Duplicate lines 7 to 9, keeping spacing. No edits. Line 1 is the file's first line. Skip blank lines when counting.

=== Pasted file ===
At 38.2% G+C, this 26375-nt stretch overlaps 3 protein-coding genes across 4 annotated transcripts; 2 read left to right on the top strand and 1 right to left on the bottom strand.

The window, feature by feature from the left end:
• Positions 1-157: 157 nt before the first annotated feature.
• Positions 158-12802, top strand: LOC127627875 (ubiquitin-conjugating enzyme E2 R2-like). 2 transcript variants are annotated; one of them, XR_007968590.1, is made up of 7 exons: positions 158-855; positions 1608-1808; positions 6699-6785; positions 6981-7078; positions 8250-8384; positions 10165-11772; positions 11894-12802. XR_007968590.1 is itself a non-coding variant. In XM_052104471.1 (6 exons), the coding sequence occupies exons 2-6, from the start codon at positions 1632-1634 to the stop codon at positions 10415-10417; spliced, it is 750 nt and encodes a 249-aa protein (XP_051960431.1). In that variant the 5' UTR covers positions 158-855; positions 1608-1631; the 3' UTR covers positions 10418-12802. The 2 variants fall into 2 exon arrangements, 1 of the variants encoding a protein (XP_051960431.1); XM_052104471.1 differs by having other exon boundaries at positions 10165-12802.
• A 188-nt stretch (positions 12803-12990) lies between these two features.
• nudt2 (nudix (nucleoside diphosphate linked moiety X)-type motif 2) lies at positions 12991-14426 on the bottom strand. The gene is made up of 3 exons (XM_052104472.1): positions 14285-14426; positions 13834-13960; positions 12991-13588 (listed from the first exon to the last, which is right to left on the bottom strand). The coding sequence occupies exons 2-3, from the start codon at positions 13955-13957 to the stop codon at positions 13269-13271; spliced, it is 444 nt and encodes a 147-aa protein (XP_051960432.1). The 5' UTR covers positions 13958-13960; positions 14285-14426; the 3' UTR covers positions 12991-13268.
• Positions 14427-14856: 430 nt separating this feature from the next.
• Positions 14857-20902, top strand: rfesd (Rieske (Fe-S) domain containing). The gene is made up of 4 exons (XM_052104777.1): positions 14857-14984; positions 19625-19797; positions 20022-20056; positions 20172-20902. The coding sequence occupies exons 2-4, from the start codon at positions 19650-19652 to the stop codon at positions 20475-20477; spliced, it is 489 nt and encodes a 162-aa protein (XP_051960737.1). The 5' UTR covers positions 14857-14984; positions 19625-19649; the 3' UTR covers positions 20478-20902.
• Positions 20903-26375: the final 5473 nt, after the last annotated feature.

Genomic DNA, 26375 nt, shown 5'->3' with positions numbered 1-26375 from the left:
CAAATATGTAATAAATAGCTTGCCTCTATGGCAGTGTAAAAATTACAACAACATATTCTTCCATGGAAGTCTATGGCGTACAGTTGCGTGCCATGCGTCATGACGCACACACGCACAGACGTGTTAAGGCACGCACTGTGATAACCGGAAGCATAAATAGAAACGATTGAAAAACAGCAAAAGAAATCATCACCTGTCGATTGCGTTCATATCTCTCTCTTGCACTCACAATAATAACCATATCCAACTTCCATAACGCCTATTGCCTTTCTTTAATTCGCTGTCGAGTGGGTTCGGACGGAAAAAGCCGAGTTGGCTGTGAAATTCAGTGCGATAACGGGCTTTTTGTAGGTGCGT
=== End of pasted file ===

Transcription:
• Positions 14427-14856: 430 nt separating this feature from the next.
• Positions 14857-20902, top strand: rfesd (Rieske (Fe-S) domain containing). The gene is made up of 4 exons (XM_052104777.1): positions 14857-14984; positions 19625-19797; positions 20022-20056; positions 20172-20902. The coding sequence occupies exons 2-4, from the start codon at positions 19650-19652 to the stop codon at positions 20475-20477; spliced, it is 489 nt and encodes a 162-aa protein (XP_051960737.1). The 5' UTR covers positions 14857-14984; positions 19625-19649; the 3' UTR covers positions 20478-20902.
• Positions 20903-26375: the final 5473 nt, after the last annotated feature.